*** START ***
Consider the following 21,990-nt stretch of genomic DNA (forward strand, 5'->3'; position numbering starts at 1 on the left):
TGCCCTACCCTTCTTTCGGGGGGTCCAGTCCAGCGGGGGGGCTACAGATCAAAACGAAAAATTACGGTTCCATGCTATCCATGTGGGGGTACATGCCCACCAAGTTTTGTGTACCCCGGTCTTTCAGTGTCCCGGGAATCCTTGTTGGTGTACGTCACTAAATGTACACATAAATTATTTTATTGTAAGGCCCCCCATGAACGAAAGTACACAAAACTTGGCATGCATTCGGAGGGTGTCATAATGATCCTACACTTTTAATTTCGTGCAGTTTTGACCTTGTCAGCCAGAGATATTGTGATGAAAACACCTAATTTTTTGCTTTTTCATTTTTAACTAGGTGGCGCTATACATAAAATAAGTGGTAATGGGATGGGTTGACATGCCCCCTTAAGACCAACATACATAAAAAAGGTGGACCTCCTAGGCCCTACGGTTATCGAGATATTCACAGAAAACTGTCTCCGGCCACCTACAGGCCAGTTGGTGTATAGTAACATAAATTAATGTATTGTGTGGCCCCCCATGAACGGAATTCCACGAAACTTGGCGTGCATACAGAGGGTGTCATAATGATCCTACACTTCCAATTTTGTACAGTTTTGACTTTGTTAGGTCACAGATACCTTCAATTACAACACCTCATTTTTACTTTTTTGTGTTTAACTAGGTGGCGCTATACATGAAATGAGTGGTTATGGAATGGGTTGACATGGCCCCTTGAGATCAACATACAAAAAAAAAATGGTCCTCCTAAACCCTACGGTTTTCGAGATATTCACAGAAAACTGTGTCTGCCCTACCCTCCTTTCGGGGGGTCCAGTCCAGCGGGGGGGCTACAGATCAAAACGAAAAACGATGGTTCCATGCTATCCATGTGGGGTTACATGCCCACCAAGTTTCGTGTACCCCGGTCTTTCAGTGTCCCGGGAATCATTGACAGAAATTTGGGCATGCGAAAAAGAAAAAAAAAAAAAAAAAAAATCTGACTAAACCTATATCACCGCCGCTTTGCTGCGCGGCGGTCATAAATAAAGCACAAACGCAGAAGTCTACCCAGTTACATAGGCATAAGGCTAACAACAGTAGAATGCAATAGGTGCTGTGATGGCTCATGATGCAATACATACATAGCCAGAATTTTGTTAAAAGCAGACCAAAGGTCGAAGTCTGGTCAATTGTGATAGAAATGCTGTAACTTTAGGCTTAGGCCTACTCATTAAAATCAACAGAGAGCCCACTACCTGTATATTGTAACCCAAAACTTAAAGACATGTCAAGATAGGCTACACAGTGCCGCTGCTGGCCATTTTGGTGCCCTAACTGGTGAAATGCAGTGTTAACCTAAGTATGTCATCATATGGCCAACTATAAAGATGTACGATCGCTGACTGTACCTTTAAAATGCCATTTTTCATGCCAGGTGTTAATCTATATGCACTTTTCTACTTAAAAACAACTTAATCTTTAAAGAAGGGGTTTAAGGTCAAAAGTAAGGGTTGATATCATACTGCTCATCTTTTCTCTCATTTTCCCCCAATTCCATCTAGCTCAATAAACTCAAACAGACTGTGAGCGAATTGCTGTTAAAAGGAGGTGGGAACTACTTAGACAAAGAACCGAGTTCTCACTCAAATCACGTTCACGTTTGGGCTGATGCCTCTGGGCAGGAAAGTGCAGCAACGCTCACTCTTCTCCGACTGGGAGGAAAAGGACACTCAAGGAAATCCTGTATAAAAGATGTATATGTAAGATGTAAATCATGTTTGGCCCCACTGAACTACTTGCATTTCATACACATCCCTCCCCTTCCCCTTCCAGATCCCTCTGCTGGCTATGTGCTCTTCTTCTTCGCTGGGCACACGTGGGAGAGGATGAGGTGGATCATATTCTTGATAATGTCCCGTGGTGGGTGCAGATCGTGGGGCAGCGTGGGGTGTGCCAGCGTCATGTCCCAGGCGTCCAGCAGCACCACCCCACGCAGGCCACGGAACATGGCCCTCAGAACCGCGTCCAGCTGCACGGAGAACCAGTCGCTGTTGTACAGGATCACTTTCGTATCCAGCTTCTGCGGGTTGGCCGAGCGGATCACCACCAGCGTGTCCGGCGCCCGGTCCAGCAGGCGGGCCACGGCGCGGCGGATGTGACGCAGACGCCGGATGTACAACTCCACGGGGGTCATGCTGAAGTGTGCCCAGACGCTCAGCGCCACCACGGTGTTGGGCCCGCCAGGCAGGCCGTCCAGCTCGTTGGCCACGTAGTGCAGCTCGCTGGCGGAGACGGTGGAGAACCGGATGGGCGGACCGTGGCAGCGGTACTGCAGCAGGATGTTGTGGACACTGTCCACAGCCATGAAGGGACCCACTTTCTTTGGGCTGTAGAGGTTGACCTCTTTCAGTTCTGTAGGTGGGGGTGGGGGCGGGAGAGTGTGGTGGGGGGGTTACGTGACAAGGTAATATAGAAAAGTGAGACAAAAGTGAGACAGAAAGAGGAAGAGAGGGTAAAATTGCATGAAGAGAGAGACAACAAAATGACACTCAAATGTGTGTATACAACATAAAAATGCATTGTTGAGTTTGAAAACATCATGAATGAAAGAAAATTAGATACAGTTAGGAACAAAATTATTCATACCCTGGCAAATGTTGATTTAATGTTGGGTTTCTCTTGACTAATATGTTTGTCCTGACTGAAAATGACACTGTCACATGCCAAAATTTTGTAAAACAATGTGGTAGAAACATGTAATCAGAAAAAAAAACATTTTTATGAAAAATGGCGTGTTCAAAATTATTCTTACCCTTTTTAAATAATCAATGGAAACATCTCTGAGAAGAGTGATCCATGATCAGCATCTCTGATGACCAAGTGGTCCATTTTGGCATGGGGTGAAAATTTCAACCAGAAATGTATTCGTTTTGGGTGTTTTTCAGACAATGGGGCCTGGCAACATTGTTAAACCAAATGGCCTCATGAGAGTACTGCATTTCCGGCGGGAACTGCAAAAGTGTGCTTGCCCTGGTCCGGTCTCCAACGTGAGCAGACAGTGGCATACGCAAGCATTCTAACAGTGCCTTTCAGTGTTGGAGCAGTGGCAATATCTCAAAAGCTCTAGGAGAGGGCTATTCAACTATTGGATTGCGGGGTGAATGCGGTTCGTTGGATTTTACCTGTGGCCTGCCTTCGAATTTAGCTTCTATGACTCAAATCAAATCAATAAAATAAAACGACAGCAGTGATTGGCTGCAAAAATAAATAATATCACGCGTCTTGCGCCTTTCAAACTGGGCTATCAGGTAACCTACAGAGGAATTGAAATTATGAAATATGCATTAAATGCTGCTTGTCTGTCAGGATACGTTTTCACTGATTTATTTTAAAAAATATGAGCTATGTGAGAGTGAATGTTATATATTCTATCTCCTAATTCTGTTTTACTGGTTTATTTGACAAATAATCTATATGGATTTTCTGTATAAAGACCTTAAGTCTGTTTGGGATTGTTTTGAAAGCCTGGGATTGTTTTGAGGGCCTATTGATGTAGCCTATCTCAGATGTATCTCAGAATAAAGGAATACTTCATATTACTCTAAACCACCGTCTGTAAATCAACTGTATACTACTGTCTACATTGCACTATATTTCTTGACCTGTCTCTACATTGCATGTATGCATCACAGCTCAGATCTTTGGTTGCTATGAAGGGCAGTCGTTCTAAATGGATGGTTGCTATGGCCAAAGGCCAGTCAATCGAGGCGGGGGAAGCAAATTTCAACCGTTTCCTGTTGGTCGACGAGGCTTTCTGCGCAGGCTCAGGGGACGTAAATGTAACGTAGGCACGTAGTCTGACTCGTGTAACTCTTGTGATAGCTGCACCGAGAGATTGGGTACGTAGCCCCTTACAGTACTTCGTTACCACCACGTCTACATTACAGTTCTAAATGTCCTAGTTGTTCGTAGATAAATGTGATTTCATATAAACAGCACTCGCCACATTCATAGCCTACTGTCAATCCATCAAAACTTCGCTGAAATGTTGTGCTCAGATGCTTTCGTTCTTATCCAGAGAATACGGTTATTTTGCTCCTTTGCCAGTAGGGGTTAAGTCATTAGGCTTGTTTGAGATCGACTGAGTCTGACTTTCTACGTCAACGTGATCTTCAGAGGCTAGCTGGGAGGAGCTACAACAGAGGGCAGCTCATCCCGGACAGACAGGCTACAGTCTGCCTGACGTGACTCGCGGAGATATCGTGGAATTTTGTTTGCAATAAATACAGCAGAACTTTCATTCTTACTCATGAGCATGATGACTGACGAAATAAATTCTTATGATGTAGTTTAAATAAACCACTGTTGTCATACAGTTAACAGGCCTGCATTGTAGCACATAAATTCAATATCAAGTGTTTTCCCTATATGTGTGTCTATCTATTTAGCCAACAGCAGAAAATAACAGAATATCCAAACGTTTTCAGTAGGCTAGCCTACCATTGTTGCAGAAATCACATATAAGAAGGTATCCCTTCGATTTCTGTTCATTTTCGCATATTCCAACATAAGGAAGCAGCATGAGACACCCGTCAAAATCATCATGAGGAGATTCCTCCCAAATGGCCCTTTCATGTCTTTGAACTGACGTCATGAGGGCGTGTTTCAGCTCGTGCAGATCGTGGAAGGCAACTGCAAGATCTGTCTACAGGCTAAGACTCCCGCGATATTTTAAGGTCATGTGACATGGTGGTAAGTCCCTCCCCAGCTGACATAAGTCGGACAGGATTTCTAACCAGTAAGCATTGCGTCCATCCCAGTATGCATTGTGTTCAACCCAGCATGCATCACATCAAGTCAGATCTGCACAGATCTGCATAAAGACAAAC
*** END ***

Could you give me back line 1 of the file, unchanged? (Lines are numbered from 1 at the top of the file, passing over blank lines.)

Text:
Consider the following 21,990-nt stretch of genomic DNA (forward strand, 5'->3'; position numbering starts at 1 on the left):